Snivilisation is now, for most of its length, a soundtrack for a moderately busy office.
The shelves of every second-hand junk store offer archaeological strata that can be read as frankly and devastatingly as any ruin. That which was once held high is now made low and jettisoned here, brief moments of cultural pleasure discarded. When considered en masse, the fact becomes visible that nothing ages faster than the cutting edge.
Orbital’s Snivilisation—which I salvaged on CD for the princely sum of $3 and mostly undamaged— was a high-water mark of dance culture in 1994 and was voted one of Q magazine’s “25 Best Dance Albums Ever” in 1997. Now, it’s unsurprisingly dated, but not in the ways in which a resurrection might be possible—it’s still too close to us for nostalgia to work its magic. It will be some years, if at all, before a future Trunk Records or Ghost Box plunders it for riffs and loops. Instead, the moments and pop cultural currents that some of these songs refer to have passed, leaving them generally interesting enough to warrant revisiting but not distinct enough to sample for kudos. And as an exercise in relistening, it’s fascinating to hear those moments that were, if not briefly the outer limits of popular electronica, close enough to them, sounding now largely as innocuous as a very mild sonic wallpaper with just a frisson of discord remaining.
The album opens with “Forever,” which expertly circles around a series of soft chord stabs, utilizing similarly subdued sub-jungle drum loops, sampling the long-forgotten film Britannia Hospital to makes its point—a point lost as the sampled speech sits heavily reverbed, just at the limit of audibility.
“I Wish I Had Duck Feet” literally emerges out of a fabulously annoying bubbling sample, tabla beats morphing into another mid-tempo platform for sampled film dialogue to weave around. “Crash and Carry” burbles along nicely at close to the dance-requisite of 120 bpm, foot-tappingly moving through its sections and offering a clarification of the Hartnoll brothers’ compositional practice, blocks of rhythms in fours and eights adding details as they progress, ebbing and flowing in waves.
“Kein Trink Wasser” tinkles its way through a player piano-esque flurry for nearly three minutes before a burbling bass synth introduces a mid-tempo and pleasingly hollow percussive rhythm, none of which bears any obvious relation to the piano hammering we’ve only just endured. Again, as is the case on this album, and perhaps electronic music of this period more broadly, sequenced sections are aggregated so that after another two minutes of burbling synth bass, the piano returns and slots back into place seamlessly. But it must be asked, to what end? Or perhaps what is the purpose of a track that plays out like a home keyboard demo mode, pleasingly complex enough to be just beyond the ability of the amateur consumer, but with the suggestion that you, too, could easily accomplish this kind of sound?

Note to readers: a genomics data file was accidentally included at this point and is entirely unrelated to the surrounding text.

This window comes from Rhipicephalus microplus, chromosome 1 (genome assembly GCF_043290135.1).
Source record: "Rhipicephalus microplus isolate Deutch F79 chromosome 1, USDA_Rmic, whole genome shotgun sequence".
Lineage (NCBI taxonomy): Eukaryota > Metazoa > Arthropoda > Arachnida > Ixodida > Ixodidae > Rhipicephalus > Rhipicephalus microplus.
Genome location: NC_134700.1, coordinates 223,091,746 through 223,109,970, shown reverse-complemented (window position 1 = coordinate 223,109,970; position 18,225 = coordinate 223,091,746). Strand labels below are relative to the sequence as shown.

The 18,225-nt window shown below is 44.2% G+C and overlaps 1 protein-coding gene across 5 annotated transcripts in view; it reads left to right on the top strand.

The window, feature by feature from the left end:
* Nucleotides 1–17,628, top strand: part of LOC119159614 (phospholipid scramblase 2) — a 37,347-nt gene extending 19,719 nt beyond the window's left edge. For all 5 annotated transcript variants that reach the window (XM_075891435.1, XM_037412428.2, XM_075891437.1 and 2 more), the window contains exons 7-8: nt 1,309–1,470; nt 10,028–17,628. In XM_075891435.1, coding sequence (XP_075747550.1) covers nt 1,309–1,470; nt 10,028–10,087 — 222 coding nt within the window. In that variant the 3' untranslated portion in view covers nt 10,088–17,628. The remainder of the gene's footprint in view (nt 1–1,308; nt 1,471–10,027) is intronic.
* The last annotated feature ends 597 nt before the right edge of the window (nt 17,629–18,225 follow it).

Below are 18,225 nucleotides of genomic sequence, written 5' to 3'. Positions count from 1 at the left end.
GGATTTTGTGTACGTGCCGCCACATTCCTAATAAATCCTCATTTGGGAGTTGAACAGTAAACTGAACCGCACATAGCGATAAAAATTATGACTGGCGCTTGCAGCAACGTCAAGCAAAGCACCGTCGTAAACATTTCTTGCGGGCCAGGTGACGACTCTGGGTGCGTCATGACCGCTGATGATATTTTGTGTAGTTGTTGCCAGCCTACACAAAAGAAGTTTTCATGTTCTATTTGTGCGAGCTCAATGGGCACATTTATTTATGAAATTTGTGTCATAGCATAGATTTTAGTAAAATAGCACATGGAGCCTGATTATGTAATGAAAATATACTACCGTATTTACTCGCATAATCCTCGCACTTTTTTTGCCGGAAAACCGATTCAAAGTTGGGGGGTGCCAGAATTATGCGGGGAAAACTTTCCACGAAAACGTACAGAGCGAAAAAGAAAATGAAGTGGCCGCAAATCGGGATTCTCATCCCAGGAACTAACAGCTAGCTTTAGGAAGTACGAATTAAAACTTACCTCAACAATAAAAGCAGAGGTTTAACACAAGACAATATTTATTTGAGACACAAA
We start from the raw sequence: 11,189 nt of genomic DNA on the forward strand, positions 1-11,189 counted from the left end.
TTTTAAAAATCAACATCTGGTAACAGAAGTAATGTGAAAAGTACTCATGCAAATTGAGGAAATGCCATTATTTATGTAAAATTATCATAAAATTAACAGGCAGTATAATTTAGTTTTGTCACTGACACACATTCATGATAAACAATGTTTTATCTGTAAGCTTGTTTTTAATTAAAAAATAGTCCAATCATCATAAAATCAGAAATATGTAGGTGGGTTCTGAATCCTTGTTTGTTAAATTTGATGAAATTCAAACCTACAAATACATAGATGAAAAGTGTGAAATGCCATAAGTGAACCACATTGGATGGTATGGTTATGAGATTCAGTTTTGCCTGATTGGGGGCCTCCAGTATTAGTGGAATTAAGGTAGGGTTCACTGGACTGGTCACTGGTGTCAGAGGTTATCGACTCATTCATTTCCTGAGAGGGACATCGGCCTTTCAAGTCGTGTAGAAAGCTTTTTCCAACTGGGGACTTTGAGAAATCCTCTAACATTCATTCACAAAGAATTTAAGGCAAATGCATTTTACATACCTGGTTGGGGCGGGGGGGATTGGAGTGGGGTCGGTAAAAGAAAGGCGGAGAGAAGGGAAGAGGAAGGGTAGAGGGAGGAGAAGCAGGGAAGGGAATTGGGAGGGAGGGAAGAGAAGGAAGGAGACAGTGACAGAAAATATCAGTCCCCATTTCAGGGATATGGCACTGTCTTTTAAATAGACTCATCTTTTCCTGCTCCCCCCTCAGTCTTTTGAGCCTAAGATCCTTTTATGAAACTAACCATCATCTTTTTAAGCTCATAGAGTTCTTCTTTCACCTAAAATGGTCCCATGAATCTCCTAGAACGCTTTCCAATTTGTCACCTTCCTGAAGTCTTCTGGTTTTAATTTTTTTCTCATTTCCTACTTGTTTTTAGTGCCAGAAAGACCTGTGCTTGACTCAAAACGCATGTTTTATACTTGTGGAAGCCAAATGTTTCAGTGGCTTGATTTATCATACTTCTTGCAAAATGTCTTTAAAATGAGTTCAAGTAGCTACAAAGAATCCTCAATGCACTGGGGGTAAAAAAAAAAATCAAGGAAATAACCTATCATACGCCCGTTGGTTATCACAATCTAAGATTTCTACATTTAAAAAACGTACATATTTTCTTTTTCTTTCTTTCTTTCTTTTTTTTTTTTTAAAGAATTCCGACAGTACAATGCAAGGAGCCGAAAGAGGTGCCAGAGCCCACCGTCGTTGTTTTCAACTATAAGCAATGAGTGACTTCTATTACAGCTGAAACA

“Crash and Carry” offers a return to the dance floor and is one of the album’s finer moments, managing to capture an urgency in the layered synth basses which stab and weave over the top of a frenetic, bass drum-focused rhythm. In comparison, the one-and-a-half minute “Quality Seconds” has been compared elsewhere to the worst electro-punk moments of Moby’s “Animal Rights.” If anything, it’s worse than that.
However, before the album is damned here with faint praise, it’s important to remember the cultural context that surrounded it and, in particular, the British Parliament’s passing of the Criminal Justice and Public Order Act (1994). This act which, amongst other things, gave police the power to break up raves and dance parties, managed to also define music as “sounds wholly or predominantly characterised by the emission of a succession of repetitive beats.” This led to Autechre’s “Anti EP,” which contained music designed to include non-repetitive beats throughout, specifically as a means of flouting the bill. But that’s another story for a different time. Here, Orbital’s response to the bill is “Are We Here” (with vocals by Alison Goldfrapp), which when released as a stand-alone single included the B-Side “Are We Here? (Criminal Justice Bill?)”—four minutes of silence. The silence, and thus the protest, is absent from the album version. What’s here is a 15-minute track of satisfying beats, more cleverly utilized out-of-context vocal samples and Goldfrapp’s always glorious vocalisations, combining in a track whose impact is largely forgotten as soon as it’s finished.
Snivilisation, in 1994, was a rich and cunningly crafted document, masterfully capturing of a range of emergent electronica motifs and bringing these to popular attention in a way, and at a scale, few others had accomplished. Snivilisation is now, for most of its length, a soundtrack for a moderately busy office. It’s pleasingly ambient enough to not intrude, but with enough happening to encourage an unconscious typing-in-time, a useful productivity where the sampled slogans that occur throughout, which were once ironic statements, now sound positively gleeful.